Fraser River dredger loses propulsion after blackout, hits barge


A dredger operating on British Columbia’s Fraser River collided with a loaded barge after the dredger lost propulsion due to a power blackout that caused the air-powered engine clutches to disengage, the Transportation Safety Board of Canada (TSB) has determined.

FRPD 309, a conventional trailing arm suction dredger owned by Fraser River Pile and Dredge Inc., was operating on the river near Delta, B.C., when the collision occurred at 0432 on Dec. 5, 2017. The vessel had been dredging sand and sediment into its hopper and pumping it ashore via a pipeline.

The master left the bridge at approximately 2100 on Dec. 4, handing over command to the officer of the watch (OOW). Two engineers, two deck hands and a pipe operator also were on duty. By 0347 on Dec. 5, the vessel had completed two discharges of the hopper. When the hopper was full again at 0420, the OOW began turning the dredger to port to proceed to the discharge pipeline.

During the turn, at 0423, FRPD 309 experienced a blackout. Approximately two to five seconds elapsed before the power management system restored electrical service. The second engineer quickly started the third generator so that the load could be increased to operational levels.

Once power returned, the bridge team was able to reset the electronic equipment that had tripped. Approximately two minutes after the blackout, the OOW resumed the turn and the vessel continued toward the pipeline.

“However, at this time, the two engineers in the engine room were still resetting numerous alarms and both essential and non-essential circuit breakers that had tripped, including some located in the fore part of the vessel, and they did not have enough time to restore the vessel to normal status before it resumed the voyage,” the TSB report said.

The dredger’s port anchor wedged in the hull of the barge.

Courtesy TSB

At 0430, FRPD 309 was proceeding to the pipeline at approximately 7.2 knots when propulsion was lost; the main engine clutches had automatically disengaged after the control air pressure fell below 5 bar. The dredger was still moving forward, however, putting it on a collision course with the tug Storm Wave, which was towing the loaded barge Evco 60 in the vicinity.

The OOW on FRPD 309 applied the rudder to starboard, attempting to steer the dredger away from the tug and tow. He also notified Storm Wave that FRPD 309 had lost propulsion and requested that the tug keep out of the way.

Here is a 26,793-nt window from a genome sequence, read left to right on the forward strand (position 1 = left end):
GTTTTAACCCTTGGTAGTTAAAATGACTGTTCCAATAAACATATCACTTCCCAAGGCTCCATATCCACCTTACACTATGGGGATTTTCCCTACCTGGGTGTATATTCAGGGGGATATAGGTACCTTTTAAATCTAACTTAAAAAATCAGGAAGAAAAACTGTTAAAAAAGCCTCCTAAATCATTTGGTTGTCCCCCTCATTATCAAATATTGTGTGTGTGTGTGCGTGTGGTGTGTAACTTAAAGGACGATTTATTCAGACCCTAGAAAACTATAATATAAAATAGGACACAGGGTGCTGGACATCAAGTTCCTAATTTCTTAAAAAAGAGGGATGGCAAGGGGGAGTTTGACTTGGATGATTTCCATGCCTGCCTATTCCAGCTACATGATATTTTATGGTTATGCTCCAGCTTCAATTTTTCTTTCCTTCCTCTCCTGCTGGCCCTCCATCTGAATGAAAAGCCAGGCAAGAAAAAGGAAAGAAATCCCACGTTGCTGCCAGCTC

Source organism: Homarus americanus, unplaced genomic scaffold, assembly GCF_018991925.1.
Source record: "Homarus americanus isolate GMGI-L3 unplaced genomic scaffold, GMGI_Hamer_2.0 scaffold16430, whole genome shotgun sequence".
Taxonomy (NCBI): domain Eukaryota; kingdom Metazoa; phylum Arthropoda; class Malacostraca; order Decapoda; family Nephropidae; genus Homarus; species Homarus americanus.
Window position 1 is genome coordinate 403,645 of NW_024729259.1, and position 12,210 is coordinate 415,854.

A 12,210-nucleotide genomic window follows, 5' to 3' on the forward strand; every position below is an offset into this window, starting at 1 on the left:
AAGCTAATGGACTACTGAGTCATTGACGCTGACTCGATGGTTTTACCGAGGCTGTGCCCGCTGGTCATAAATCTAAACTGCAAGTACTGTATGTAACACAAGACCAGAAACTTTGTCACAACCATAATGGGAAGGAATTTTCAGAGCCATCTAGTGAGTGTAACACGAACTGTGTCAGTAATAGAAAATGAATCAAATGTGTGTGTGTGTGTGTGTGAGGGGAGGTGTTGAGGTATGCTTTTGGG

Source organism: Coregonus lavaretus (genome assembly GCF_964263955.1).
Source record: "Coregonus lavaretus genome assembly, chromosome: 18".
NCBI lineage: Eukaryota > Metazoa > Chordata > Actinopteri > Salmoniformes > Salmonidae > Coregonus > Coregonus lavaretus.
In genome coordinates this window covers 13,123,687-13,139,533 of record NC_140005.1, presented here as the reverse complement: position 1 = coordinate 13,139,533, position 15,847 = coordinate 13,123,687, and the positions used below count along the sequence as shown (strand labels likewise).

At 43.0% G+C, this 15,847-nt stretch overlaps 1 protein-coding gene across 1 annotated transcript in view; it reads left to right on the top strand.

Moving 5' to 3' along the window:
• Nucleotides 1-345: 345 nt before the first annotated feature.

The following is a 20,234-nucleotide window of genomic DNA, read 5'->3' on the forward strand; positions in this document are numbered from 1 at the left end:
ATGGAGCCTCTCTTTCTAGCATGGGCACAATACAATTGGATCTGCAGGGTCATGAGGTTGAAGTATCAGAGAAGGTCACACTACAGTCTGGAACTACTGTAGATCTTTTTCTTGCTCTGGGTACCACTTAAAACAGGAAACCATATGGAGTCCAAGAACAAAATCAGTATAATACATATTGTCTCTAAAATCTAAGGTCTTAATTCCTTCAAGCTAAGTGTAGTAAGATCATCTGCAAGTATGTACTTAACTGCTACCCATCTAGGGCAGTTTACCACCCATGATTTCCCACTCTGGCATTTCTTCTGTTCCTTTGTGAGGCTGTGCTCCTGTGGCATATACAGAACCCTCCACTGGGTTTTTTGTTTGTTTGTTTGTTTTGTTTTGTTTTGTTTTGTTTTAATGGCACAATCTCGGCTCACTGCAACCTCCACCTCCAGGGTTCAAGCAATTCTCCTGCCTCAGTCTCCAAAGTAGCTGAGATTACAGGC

At 0432, the dredger collided with Evco 60 while making way at approximately 4.5 knots. FRPD 309 then anchored and crew communicated with Storm Wave, which continued on its voyage after assessing damage to the barge. After regaining propulsion, FRPD 309 proceeded to a shipyard in Delta, B.C., for repairs.

FRPD 309 sustained damage to its shell plating and forepeak tank. Its port anchor also disconnected and became wedged in Evco 60’s hull. The barge, owned by Lehigh Hanson Materials Ltd., sustained structural damage. Storm Wave, owned by Ledcor Resources and Transportation, was not damaged.

TSB investigators could not determine the cause of the blackout. The report said that after it occurred, the dredger resumed its transit toward the discharge pipeline almost immediately, without allowing time for the engine room crew to reset all of the alarms and breakers and to verify the operational status of the vessel’s systems and equipment.

Following the incident, Fraser River Pile and Dredge revised its safety management system documentation related to emergency checklists and loss of propulsion; revised familiarization and training, and briefed the crew on these changes; implemented training for all deck and engine room crew concerning safe parameters for air clutches and air telegraph; conducted emergency drills related to failure and maintenance of the control air systems; and fitted a control air compressor with auto-start capability.

By Professional Mariner Staff